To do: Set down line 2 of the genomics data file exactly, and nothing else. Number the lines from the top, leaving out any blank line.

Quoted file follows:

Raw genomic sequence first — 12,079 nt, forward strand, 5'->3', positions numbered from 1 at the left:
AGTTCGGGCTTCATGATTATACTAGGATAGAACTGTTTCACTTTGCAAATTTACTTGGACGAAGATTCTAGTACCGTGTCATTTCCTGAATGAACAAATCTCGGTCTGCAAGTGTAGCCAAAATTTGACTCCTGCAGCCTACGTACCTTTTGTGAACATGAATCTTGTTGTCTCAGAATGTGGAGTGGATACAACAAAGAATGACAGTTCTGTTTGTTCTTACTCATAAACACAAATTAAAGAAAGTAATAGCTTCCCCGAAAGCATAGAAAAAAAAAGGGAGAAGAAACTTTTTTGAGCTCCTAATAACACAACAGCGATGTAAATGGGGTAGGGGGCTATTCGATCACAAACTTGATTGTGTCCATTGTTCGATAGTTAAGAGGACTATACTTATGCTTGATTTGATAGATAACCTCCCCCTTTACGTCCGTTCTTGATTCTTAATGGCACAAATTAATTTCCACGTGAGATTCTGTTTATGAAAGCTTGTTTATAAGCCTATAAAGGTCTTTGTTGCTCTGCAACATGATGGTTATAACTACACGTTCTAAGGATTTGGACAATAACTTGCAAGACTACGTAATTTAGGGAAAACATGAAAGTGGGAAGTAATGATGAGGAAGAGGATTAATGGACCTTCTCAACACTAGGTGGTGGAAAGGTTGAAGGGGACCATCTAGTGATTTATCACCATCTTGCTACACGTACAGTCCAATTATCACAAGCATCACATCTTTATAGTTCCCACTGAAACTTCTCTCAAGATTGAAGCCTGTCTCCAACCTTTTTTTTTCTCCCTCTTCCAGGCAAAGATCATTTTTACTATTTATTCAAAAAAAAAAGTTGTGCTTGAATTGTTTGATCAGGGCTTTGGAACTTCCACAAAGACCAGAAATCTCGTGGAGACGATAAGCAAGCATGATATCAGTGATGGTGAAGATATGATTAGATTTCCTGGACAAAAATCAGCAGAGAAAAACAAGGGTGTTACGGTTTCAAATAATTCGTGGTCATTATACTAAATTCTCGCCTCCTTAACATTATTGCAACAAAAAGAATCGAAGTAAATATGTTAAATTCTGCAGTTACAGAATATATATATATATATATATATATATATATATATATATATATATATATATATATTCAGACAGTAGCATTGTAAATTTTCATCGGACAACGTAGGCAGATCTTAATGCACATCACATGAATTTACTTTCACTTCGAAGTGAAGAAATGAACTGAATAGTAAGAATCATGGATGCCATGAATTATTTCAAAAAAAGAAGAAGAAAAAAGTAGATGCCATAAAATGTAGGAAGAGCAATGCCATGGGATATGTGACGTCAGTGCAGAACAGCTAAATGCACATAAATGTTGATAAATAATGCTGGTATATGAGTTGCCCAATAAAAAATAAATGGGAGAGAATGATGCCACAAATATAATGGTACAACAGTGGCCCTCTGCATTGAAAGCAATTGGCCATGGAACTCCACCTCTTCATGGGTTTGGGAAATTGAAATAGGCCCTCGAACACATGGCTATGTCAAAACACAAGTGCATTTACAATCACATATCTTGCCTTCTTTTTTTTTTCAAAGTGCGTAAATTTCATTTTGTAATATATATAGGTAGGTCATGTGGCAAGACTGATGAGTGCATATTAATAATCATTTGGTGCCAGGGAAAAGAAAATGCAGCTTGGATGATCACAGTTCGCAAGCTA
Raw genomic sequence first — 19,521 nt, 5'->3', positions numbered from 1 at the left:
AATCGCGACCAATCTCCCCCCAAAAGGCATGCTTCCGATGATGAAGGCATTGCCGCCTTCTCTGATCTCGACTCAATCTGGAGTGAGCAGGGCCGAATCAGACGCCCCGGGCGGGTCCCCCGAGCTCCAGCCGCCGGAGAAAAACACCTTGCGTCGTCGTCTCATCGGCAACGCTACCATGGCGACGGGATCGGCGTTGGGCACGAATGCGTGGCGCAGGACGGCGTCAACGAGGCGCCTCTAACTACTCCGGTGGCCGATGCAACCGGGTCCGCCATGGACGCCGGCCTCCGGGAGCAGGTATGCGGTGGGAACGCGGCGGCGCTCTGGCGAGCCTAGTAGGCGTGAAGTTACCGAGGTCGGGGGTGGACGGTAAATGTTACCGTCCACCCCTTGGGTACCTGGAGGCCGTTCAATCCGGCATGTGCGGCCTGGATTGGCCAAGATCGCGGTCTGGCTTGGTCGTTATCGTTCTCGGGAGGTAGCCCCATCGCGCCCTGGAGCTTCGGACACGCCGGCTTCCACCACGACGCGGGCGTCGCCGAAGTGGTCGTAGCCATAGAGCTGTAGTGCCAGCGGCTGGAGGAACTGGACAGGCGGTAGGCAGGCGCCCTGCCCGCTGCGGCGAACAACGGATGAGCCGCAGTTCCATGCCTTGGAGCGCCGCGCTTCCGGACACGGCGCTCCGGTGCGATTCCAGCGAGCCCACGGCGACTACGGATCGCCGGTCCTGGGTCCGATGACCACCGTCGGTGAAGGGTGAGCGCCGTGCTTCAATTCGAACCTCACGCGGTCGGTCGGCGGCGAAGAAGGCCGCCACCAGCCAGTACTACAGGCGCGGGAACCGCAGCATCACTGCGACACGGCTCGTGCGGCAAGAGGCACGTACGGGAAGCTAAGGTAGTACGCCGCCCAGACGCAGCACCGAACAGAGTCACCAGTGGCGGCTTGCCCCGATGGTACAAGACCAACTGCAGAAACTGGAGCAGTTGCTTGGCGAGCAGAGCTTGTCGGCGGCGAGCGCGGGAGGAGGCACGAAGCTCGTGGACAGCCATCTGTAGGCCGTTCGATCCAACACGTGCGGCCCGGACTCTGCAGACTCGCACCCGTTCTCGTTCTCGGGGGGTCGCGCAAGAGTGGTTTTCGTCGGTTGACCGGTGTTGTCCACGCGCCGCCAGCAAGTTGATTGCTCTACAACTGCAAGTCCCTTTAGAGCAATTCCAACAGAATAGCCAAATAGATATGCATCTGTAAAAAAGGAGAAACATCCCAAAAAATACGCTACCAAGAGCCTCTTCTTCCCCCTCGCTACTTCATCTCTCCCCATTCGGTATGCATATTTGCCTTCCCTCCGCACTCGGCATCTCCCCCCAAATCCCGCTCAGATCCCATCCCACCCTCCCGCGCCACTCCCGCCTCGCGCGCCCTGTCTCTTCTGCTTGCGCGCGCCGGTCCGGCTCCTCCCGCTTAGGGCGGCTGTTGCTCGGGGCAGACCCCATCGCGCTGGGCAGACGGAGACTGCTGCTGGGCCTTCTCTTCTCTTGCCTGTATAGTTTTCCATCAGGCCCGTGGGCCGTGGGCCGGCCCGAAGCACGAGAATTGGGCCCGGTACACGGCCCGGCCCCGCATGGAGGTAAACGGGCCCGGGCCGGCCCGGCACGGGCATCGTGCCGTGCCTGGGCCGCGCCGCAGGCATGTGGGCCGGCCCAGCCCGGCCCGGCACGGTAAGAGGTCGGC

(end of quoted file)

AGTTCGGGCTTCATGATTATACTAGGATAGAACTGTTTCACTTTGCAAATTTACTTGGACGAAGATTCTAGTACCGTGTCATTTCCTGAATGAACAAATCTCGGTCTGCAAGTGTAGCCAAAATTTGACTCCTGCAGCCTACGTACCTTTTGTGAACATGAATCTTGTTGTCTCAGAATGTGGAGTGGATACAACAAAGAATGACAGTTCTGTTTGTTCTTACTCATAAACACAAATTAAAGAAAGTAATAGCTTCCCCGAAAGCATAGAAAAAAAAAGGGAGAAGAAACTTTTTTGAGCTCCTAATAACACAACAGCGATGTAAATGGGGTAGGGGGCTATTCGATCACAAACTTGATTGTGTCCATTGTTCGATAGTTAAGAGGACTATACTTATGCTTGATTTGATAGATAACCTCCCCCTTTACGTCCGTTCTTGATTCTTAATGGCACAAATTAATTTCCACGTGAGATTCTGTTTATGAAAGCTTGTTTATAAGCCTATAAAGGTCTTTGTTGCTCTGCAACATGATGGTTATAACTACACGTTCTAAGGATTTGGACAATAACTTGCAAGACTACGTAATTTAGGGAAAACATGAAAGTGGGAAGTAATGATGAGGAAGAGGATTAATGGACCTTCTCAACACTAGGTGGTGGAAAGGTTGAAGGGGACCATCTAGTGATTTATCACCATCTTGCTACACGTACAGTCCAATTATCACAAGCATCACATCTTTATAGTTCCCACTGAAACTTCTCTCAAGATTGAAGCCTGTCTCCAACCTTTTTTTTTCTCCCTCTTCCAGGCAAAGATCATTTTTACTATTTATTCAAAAAAAAAAGTTGTGCTTGAATTGTTTGATCAGGGCTTTGGAACTTCCACAAAGACCAGAAATCTCGTGGAGACGATAAGCAAGCATGATATCAGTGATGGTGAAGATATGATTAGATTTCCTGGACAAAAATCAGCAGAGAAAAACAAGGGTGTTACGGTTTCAAATAATTCGTGGTCATTATACTAAATTCTCGCCTCCTTAACATTATTGCAACAAAAAGAATCGAAGTAAATATGTTAAATTCTGCAGTTACAGAATATATATATATATATATATATATATATATATATATATATATATATATATATATTCAGACAGTAGCATTGTAAATTTTCATCGGACAACGTAGGCAGATCTTAATGCACATCACATGAATTTACTTTCACTTCGAAGTGAAGAAATGAACTGAATAGTAAGAATCATGGATGCCATGAATTATTTCAAAAAAAGAAGAAGAAAAAAGTAGATGCCATAAAATGTAGGAAGAGCAATGCCATGGGATATGTGACGTCAGTGCAGAACAGCTAAATGCACATAAATGTTGATAAATAATGCTGGTATATGAGTTGCCCAATAAAAAATAAATGGGAGAGAATGATGCCACAAATATAATGGTACAACAGTGGCCCTCTGCATTGAAAGCAATTGGCCATGGAACTCCACCTCTTCATGGGTTTGGGAAATTGAAATAGGCCCTCGAACACATGGCTATGTCAAAACACAAGTGCATTTACAATCACATATCTTGCCTTCTTTTTTTTTTCAAAGTGCGTAAATTTCATTTTGTAATATATATAGGTAGGTCATGTGGCAAGACTGATGAGTGCATATTAATAATCATTTGGTGCCAGGGAAAAGAAAATGCAGCTTGGATGATCACAGTTCGCAAGCTA